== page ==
01/29/2005 01:03:37 AM · #21
Only one word I can use....awesome.
01/29/2005 12:59:36 AM · #22
Gordon great shots..Thanks for sharing..Here a link for a statepark photo website ..where there migth appreciate to see your work also..Rock//www.mystateparkphotos.com/index.html

Message edited by author 2005-01-29 16:39:44.
01/29/2005 12:58:40 AM · #23
Originally posted by autool:

I plan to go there soon, do you recommend going solo? Or how far off the beaten track did you get for these shots?

Thanks for sharing, great job as usual.


When you first get there it is a vast, barren, desolate place - it is worthwhile having a good guide or guidebook to make the best use of the time you have there (particularly knowing where the best places are to be early morning/ late evening - travel times to anywhere are long - so you should have a good idea of where you want to go. Also, the recent flooding has made some favourite places tough to get to - again it is worth doing some research ahead of time to make the best use of your trip.

I went with a group (the Rocky Mountain School of Photography) and their instructor was excellent - getting us to all the best places at the best times of day. I've since bought a guide from Photo Traveller that covers Death Valley as well as other parts of Southern California, that seemed to cover basically all of the places I shot at, so that might be worth a look too.

Most of these shots were taken at fairly well recognised 'places' in Death Valley. The Dunes at Stovepipe Wells and Badwater are well signposted for example. Cow Creek is probably a bit further off the beaten/ marked track, but is still only about a 20 minute walk from the road. Darwin Falls was maybe the longest hike we did and that was only about 40 minutes in on not very tough terrain (again - good stout walking boots are required for most of this)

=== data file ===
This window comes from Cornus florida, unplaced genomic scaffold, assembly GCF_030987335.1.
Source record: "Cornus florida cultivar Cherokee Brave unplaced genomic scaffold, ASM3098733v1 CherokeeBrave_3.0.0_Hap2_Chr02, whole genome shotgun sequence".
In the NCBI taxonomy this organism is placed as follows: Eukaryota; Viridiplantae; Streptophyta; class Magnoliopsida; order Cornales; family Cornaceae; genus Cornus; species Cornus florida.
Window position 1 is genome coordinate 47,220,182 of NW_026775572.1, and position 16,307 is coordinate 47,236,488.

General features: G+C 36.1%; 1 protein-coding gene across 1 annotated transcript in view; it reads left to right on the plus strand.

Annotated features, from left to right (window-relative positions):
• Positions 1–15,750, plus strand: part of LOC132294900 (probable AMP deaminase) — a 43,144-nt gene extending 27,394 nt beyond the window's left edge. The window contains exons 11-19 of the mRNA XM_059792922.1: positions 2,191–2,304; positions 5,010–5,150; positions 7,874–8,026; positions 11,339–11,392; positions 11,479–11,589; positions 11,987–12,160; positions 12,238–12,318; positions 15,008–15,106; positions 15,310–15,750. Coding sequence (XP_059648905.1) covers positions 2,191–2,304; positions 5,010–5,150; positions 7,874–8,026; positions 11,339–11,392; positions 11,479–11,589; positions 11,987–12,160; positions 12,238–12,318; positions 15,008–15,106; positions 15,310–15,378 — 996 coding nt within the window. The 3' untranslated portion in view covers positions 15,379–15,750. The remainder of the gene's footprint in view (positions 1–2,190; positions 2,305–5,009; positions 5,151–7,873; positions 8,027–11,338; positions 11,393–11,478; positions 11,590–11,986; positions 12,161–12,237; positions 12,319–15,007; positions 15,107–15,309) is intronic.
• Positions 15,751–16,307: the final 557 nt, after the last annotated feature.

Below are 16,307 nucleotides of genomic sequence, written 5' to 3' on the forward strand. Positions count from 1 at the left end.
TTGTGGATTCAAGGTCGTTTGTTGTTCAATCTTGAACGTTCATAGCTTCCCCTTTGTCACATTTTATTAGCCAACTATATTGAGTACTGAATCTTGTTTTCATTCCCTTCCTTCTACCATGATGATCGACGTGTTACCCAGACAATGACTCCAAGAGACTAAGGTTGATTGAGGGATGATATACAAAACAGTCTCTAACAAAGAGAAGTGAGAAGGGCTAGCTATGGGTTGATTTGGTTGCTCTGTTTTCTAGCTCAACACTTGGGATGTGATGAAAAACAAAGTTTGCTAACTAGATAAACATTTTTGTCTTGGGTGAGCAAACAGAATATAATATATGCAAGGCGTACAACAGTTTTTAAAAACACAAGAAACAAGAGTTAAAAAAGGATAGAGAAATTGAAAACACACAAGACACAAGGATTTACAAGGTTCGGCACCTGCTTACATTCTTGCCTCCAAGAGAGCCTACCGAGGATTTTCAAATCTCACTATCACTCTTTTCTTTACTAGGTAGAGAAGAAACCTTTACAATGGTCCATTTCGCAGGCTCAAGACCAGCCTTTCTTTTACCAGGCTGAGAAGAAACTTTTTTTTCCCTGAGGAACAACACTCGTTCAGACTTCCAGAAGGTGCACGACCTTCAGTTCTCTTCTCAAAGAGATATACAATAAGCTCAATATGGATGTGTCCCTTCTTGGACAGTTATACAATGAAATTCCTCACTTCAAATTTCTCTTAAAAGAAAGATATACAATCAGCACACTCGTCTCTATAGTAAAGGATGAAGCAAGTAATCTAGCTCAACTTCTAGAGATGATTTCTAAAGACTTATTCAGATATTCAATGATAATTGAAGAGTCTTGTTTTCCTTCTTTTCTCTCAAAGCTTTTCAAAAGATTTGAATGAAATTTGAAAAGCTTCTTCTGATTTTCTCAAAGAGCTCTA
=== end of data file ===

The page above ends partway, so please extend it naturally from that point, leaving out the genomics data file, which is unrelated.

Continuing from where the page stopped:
I think with some planning and a willingness to get up early/ stay up late and drive a bit, you could have an excellent self-guided trip. Wildflower season is supposed to be very interesting too, especially with the rain last year.
01/29/2005 12:51:56 AM · #24
Originally posted by kirbic:

Beautiful work Gordon! Death valley is on my short list, as well as a return to Joshua Tree.


It is quite the experience - I'm planning on spending 3 days in Joshua Tree in April if things work out.
01/29/2005 12:51:15 AM · #25
Originally posted by autool:

It looks like you Had a wonderful time and got some really great shots. You mention a sand storm, how did you deal with the sand/equipment. Did you have any problems with it getting into things. I plan to go there soon, do you recommend going solo? Or how far off the beaten track did you get for these shots?